The compromising of scientific objectivity is not only the basis of conventional Judeo-Christian theology, but also of its modern equivalent – ‘spiritual medium-ship’. Many people (but not all) who describe themselves as ‘scientists’, but who join paranormal societies and develop supernatural theories and experimental methods – obviously possess a mind-set that deep-down still believes in a theistic religion (to the exclusion of all other means of interpreting reality). These types of people do not believe in science – they believe in religion – but they use a basic scientific method in passing, as an expedient means to re-establish the supremacy of Judeo-Christian theology over that of the logical thinking of the objective scientific method. Of course if you were to ask these individuals if this is what they are doing, they would usually deny it – stating that they possess a genuine scientific interest in the paranormal. If this were true, then such individuals would not be peddling fantasy as fact. Furthermore, such a lax attitude ignores the historical interaction between theology and objective science, and the fact that from a strict scientific perspective – the paranormal as a distinct phenomena – has never been proven to ‘exist’. On a practical front, the research methodology applied to this investigation by the (British) Society for Psychical Research (SPR) is appalling and at times bordering on the pretentious! Witnessing middle class buffoons laughing together, and playing along with an obvious hoax is as disturbing as the nature of the hoax itself! If a ‘disembodied’ hand touches you on the shoulder – why not grab the arm that is undoubtedly operating that hand under the cover of darkness? Instead of agreeing to be ‘touched’ from behind – why not insist on being touched from the front – where there is a better chance to ‘see’ the fakery? In his book the Dialectics of Nature, Friedrich Engels describes in detail a number of so-called ‘Psychic’ acts in Victorian London – all of which without exception – proved to be ‘fake’ upon deeper investigation. The very idea that the SPR could render a judgement that there was no proof of fakery in this case is not only bizarre, but borders on the criminal. I am reminded of the excellent work of James Randi – a Conjurer by trade – who has dedicated his later life to debunking many high profile fraudulent claims of supernatural ability – even in people who had previously been declared genuine after scientific investigation. The point is that the scientific method must not be allowed to be compromised simply by the stupidity and charisma of certain individuals who are invariably motivated by profit. The following documentary is embarrassing for British academia, although it is interesting to note that its format is followed today by virtually all paranormal, supernatural or ghost orientated drama series that now inundate the airwaves.  This ‘Scola Experiment’ is a terrible example of the use of the ‘inverted’ mind-set designed to usurp objective science which is still being taken seriously today.  On a personal note, I am neither opposed to the paranormal, or to religion for that matter, and think both are interesting human constructs within their own particular historical and cultural contexts. However, I am a staunch supporter of objective science as a means for discovering and developing genuine knowledge. It is objective science that must prove the paranormal to be real – not idealism or personal opinion.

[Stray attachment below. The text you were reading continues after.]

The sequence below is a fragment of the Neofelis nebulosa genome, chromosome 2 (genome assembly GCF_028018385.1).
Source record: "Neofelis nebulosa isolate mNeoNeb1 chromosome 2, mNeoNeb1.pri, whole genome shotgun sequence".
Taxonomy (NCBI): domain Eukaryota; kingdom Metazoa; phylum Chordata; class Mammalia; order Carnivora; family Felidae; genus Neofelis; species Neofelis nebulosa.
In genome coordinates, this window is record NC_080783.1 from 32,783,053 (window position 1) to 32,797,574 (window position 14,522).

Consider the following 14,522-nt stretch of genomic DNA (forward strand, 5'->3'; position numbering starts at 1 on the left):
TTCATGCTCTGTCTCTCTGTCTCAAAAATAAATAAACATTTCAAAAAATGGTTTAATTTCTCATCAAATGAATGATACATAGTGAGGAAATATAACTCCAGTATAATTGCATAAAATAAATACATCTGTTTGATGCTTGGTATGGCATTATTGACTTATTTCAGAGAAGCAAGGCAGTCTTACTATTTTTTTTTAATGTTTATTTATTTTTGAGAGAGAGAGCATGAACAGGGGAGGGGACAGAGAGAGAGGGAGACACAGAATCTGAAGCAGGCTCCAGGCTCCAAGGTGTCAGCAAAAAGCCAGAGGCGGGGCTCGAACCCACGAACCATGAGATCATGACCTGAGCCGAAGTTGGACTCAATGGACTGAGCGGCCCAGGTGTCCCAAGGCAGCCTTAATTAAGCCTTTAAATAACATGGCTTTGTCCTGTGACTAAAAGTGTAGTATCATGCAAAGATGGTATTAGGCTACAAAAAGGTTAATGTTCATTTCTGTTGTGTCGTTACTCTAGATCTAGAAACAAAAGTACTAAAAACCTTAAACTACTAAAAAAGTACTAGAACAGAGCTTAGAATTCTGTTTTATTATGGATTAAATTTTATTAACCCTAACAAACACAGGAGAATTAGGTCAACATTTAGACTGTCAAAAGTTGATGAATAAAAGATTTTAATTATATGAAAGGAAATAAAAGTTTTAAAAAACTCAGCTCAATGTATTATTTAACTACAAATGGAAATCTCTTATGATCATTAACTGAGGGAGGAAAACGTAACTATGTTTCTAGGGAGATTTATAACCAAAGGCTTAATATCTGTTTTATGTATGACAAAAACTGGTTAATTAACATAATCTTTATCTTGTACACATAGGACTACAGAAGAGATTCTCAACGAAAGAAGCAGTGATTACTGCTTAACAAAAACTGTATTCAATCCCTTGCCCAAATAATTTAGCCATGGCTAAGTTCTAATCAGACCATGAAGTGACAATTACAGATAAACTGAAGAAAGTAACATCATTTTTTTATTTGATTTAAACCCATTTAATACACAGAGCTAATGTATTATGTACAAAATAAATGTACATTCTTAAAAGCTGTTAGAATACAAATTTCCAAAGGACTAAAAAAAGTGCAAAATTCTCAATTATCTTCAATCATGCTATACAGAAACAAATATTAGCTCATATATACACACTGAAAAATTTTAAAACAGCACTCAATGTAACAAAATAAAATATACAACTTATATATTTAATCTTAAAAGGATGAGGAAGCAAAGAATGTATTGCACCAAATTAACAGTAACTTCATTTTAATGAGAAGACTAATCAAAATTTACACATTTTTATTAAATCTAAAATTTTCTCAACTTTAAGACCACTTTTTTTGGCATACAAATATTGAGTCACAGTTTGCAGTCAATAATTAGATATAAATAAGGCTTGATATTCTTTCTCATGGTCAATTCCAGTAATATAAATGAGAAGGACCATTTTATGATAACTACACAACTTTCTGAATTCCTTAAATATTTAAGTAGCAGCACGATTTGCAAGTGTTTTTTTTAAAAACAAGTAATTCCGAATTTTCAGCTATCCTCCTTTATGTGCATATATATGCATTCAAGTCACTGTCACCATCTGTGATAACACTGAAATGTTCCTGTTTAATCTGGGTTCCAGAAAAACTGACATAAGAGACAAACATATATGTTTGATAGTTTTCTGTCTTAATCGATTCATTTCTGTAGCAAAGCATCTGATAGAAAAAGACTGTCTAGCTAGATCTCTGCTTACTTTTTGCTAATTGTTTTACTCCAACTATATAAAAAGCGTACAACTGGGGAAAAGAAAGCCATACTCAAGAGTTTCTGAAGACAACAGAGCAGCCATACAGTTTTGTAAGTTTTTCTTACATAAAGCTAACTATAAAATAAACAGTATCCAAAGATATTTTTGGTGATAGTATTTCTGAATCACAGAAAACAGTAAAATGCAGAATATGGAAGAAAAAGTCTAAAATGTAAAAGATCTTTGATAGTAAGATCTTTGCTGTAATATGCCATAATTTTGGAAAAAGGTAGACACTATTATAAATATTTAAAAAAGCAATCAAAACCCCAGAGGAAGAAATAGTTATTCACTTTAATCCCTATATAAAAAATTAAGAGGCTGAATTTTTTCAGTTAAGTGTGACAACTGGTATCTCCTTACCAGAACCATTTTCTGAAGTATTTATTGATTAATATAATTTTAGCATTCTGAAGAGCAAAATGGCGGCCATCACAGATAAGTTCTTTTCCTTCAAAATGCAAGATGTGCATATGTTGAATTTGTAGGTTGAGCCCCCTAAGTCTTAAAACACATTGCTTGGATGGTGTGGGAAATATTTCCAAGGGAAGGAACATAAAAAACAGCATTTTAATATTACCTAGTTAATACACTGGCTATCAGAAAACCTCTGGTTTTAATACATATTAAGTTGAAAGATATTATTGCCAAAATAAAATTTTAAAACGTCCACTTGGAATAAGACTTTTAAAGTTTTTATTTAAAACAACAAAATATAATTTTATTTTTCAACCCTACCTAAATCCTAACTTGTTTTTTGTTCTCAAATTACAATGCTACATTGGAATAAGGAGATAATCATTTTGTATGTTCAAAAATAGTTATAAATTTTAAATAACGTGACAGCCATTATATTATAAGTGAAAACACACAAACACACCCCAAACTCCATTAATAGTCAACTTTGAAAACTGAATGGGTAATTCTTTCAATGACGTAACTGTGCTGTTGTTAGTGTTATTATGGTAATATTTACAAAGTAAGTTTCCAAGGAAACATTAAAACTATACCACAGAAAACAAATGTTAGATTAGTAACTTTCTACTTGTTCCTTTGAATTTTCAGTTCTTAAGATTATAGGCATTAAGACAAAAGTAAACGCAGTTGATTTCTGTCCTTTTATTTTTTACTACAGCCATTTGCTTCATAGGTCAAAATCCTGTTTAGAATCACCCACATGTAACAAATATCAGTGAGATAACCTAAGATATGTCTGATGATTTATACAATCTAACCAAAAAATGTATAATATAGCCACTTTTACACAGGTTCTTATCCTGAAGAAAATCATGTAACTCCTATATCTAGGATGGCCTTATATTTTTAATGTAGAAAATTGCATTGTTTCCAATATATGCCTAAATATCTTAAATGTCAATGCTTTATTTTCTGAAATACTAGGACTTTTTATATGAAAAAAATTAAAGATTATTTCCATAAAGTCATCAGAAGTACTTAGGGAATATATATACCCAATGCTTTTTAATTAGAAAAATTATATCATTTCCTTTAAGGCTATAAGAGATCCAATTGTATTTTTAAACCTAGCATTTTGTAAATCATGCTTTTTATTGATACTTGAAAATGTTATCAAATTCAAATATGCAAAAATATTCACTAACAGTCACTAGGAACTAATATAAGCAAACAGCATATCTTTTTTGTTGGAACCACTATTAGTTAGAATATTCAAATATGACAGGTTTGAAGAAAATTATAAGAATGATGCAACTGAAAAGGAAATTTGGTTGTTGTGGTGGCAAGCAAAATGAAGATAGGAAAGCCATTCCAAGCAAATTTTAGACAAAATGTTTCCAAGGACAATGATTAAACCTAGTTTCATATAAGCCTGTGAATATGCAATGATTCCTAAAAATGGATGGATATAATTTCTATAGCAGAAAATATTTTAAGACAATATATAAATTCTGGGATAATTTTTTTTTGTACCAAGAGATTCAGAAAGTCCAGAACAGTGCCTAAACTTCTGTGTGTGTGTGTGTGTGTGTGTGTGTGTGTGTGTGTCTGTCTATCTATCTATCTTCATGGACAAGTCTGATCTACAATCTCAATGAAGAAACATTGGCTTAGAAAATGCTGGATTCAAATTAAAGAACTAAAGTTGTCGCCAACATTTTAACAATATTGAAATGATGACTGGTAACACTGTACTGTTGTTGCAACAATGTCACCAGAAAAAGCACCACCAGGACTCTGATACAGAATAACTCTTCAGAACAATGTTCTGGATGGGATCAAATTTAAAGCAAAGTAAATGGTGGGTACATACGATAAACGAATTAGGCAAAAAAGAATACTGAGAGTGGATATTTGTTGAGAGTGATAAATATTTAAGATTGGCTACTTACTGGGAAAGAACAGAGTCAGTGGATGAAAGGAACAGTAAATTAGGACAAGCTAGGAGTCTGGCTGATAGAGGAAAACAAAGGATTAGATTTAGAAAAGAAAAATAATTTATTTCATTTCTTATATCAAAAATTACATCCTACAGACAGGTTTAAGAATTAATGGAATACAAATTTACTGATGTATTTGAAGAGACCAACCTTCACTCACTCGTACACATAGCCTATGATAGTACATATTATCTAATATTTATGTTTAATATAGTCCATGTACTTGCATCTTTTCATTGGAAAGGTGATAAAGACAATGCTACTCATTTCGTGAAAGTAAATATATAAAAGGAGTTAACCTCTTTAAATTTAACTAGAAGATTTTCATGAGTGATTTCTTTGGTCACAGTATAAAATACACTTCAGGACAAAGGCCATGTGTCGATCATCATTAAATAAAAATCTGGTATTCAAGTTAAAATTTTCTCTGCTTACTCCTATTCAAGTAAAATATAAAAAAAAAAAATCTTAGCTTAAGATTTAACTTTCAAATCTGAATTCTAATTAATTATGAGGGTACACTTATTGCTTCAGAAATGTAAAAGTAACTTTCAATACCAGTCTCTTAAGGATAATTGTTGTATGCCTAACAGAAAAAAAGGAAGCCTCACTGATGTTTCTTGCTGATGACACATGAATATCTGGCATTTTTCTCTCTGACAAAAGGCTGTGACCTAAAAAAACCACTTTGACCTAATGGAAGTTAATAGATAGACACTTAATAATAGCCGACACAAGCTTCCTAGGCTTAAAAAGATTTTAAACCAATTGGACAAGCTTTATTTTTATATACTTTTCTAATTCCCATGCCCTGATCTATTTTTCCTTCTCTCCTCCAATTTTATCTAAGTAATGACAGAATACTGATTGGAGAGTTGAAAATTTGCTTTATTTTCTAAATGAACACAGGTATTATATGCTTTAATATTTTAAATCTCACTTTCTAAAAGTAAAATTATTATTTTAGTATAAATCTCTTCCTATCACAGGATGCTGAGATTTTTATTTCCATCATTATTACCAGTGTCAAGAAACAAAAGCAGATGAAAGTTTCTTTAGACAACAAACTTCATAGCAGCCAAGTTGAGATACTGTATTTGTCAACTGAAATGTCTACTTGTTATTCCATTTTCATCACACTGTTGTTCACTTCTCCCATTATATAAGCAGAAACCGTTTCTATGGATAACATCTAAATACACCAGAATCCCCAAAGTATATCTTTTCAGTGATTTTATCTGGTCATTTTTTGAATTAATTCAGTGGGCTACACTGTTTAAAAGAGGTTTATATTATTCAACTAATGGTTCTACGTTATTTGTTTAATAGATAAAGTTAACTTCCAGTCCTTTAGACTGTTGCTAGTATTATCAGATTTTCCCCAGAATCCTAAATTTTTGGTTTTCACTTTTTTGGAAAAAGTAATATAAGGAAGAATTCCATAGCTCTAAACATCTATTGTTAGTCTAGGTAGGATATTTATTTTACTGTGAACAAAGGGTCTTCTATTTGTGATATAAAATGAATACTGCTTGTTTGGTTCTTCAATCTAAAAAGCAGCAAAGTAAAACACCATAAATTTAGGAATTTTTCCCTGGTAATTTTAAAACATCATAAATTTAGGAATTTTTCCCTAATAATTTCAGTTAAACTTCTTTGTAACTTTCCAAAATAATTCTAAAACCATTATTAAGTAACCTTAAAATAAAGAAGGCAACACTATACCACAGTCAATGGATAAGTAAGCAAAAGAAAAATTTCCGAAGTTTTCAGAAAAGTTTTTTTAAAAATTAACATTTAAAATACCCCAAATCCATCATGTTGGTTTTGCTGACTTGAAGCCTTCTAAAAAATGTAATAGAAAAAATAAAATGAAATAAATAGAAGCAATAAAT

Why ‘Inner’ Science?

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All science, although it manifests through the material plane, originates within the human mind. This is a concrete fact as it is the agency of human consciousness that has perceived worldly phenomena, logically ordered that data, and eventually calculated, extrapolated and elucidated reliable theories and understanding about how the universe operates, how it came into existence, and its developmental history has unfold. Of course, the human mind and body is (and remains) fully part of this evolutionary process, and the fact that the mind has been able to transition from a mode of pure instinct for survival, to a state of profound observational contemplation, is testament to this fact. Generally speaking, science is the ordering of thought when the mind is engaged in observing the physical world and its processes. Just as the physical world unfolds according to discernible laws, the thought processes can be gathered together, focused, and directed in a particular cognitive direction – this consistent ‘direction’ is termed ‘logic’ – as the thought process and patterns that unfold in the head take on the the structure and direction of the material processes. In a very real sense, the inner mind becomes a tangible reflection of the functioning of the outer world. When there is a ‘disconnect’ between the inner mind and the outer world, the human state of existence is said to be ‘mythic’, or ‘illogical’ in nature. This is because the human mind remains ‘unaware’ of how the external world is operating, is unable to ‘reflect’ that operation, and instead subjects existence to being defined through the faculty of ‘imagination’. This is the religious view of the world which is premised upon the ‘mystery’ of ‘not knowing’.